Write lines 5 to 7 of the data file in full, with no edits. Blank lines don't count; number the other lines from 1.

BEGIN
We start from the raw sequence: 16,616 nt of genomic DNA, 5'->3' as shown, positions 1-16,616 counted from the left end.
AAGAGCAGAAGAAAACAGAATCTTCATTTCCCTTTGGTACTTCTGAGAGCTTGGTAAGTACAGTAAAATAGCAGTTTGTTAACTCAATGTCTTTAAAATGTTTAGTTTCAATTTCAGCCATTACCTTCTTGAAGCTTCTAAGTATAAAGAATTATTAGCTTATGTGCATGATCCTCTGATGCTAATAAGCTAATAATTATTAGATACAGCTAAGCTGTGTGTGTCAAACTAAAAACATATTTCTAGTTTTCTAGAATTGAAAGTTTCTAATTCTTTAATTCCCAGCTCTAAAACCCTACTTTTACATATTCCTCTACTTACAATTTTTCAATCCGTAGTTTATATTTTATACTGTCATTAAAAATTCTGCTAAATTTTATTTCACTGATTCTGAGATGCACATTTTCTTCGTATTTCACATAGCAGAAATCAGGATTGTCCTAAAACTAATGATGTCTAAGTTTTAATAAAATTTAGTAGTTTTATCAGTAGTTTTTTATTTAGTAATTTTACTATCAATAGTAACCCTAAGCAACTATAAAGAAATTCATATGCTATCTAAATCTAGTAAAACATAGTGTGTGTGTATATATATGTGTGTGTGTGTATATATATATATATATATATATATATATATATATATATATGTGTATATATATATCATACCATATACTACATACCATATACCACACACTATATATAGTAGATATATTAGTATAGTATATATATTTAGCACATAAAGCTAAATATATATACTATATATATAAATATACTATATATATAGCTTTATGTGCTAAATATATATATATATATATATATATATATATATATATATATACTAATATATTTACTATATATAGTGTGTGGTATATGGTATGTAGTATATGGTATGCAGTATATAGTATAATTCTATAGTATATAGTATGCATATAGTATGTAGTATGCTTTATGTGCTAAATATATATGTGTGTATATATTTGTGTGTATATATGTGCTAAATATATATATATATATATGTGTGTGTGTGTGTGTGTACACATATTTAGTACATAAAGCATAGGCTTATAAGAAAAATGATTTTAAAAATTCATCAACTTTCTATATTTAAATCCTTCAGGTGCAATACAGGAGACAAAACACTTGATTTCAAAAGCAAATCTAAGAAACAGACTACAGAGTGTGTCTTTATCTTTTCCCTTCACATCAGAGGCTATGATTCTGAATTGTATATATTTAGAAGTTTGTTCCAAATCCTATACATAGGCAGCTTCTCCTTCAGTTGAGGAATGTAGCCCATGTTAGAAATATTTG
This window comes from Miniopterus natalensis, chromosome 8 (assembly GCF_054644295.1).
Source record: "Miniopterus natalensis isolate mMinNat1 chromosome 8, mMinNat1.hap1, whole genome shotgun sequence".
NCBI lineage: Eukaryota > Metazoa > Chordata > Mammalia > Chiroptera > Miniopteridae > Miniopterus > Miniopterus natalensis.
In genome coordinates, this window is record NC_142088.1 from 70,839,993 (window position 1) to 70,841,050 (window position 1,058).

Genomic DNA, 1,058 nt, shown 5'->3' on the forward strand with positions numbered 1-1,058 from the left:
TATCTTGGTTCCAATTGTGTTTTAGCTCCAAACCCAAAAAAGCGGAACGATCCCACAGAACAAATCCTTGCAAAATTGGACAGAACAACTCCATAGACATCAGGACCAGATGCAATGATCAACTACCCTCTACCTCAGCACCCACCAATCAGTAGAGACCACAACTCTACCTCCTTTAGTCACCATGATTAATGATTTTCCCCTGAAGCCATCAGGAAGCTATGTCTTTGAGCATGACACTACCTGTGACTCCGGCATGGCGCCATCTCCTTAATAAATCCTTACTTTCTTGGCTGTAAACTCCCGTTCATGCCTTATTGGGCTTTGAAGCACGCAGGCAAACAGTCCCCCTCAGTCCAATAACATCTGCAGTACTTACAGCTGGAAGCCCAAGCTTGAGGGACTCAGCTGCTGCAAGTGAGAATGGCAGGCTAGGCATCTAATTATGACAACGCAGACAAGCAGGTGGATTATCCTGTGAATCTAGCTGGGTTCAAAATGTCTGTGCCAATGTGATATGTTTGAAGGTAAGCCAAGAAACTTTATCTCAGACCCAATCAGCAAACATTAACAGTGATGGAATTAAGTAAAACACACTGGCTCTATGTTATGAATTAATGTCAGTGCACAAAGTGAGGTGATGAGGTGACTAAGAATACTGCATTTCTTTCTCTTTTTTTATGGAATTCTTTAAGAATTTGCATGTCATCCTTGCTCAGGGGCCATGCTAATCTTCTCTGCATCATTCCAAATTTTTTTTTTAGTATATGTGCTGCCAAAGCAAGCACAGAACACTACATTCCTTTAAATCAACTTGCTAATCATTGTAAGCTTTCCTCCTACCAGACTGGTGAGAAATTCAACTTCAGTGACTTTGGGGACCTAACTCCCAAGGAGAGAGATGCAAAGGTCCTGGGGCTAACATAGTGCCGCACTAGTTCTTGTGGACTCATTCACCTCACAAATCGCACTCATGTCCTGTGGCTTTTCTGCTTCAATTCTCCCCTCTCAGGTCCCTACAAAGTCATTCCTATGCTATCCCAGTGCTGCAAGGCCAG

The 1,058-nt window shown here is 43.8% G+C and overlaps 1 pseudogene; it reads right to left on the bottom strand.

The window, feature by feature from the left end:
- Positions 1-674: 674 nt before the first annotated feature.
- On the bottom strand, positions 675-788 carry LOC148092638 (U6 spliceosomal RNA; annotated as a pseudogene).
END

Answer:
NCBI lineage: Eukaryota > Metazoa > Chordata > Mammalia > Chiroptera > Miniopteridae > Miniopterus > Miniopterus natalensis.
In genome coordinates, this window is record NC_142088.1 from 70,839,993 (window position 1) to 70,841,050 (window position 1,058).

Genomic DNA, 1,058 nt, shown 5'->3' on the forward strand with positions numbered 1-1,058 from the left: